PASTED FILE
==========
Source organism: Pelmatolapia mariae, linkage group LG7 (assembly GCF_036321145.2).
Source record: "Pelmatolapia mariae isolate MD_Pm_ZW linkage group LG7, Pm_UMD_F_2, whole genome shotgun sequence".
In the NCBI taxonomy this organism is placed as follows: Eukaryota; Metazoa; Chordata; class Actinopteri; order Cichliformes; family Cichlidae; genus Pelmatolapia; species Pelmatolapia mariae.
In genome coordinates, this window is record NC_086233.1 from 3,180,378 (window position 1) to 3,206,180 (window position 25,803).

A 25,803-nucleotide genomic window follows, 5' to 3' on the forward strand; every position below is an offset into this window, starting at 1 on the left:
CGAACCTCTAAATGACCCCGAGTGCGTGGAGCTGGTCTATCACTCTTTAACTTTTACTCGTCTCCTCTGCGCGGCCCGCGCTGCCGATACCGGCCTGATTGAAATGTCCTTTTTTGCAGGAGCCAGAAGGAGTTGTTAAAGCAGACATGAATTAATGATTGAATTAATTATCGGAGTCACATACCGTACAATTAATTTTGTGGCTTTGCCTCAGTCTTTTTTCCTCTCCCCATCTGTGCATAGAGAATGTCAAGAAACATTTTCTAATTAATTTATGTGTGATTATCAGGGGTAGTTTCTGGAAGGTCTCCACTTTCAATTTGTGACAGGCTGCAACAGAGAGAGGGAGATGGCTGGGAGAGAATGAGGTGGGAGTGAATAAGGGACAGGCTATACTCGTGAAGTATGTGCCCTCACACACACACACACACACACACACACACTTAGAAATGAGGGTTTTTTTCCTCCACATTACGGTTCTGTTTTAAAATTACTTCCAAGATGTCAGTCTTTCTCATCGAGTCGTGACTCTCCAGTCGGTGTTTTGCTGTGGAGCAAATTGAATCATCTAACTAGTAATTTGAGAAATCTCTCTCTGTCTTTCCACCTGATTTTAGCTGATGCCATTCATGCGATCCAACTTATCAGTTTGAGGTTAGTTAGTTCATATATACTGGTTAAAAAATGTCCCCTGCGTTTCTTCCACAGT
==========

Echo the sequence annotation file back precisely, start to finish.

Source organism: Pelmatolapia mariae, linkage group LG7 (assembly GCF_036321145.2).
Source record: "Pelmatolapia mariae isolate MD_Pm_ZW linkage group LG7, Pm_UMD_F_2, whole genome shotgun sequence".
In the NCBI taxonomy this organism is placed as follows: Eukaryota; Metazoa; Chordata; class Actinopteri; order Cichliformes; family Cichlidae; genus Pelmatolapia; species Pelmatolapia mariae.
In genome coordinates, this window is record NC_086233.1 from 3,180,378 (window position 1) to 3,206,180 (window position 25,803).

A 25,803-nucleotide genomic window follows, 5' to 3' on the forward strand; every position below is an offset into this window, starting at 1 on the left:
CGAACCTCTAAATGACCCCGAGTGCGTGGAGCTGGTCTATCACTCTTTAACTTTTACTCGTCTCCTCTGCGCGGCCCGCGCTGCCGATACCGGCCTGATTGAAATGTCCTTTTTTGCAGGAGCCAGAAGGAGTTGTTAAAGCAGACATGAATTAATGATTGAATTAATTATCGGAGTCACATACCGTACAATTAATTTTGTGGCTTTGCCTCAGTCTTTTTTCCTCTCCCCATCTGTGCATAGAGAATGTCAAGAAACATTTTCTAATTAATTTATGTGTGATTATCAGGGGTAGTTTCTGGAAGGTCTCCACTTTCAATTTGTGACAGGCTGCAACAGAGAGAGGGAGATGGCTGGGAGAGAATGAGGTGGGAGTGAATAAGGGACAGGCTATACTCGTGAAGTATGTGCCCTCACACACACACACACACACACACACACACTTAGAAATGAGGGTTTTTTTCCTCCACATTACGGTTCTGTTTTAAAATTACTTCCAAGATGTCAGTCTTTCTCATCGAGTCGTGACTCTCCAGTCGGTGTTTTGCTGTGGAGCAAATTGAATCATCTAACTAGTAATTTGAGAAATCTCTCTCTGTCTTTCCACCTGATTTTAGCTGATGCCATTCATGCGATCCAACTTATCAGTTTGAGGTTAGTTAGTTCATATATACTGGTTAAAAAATGTCCCCTGCGTTTCTTCCACAGT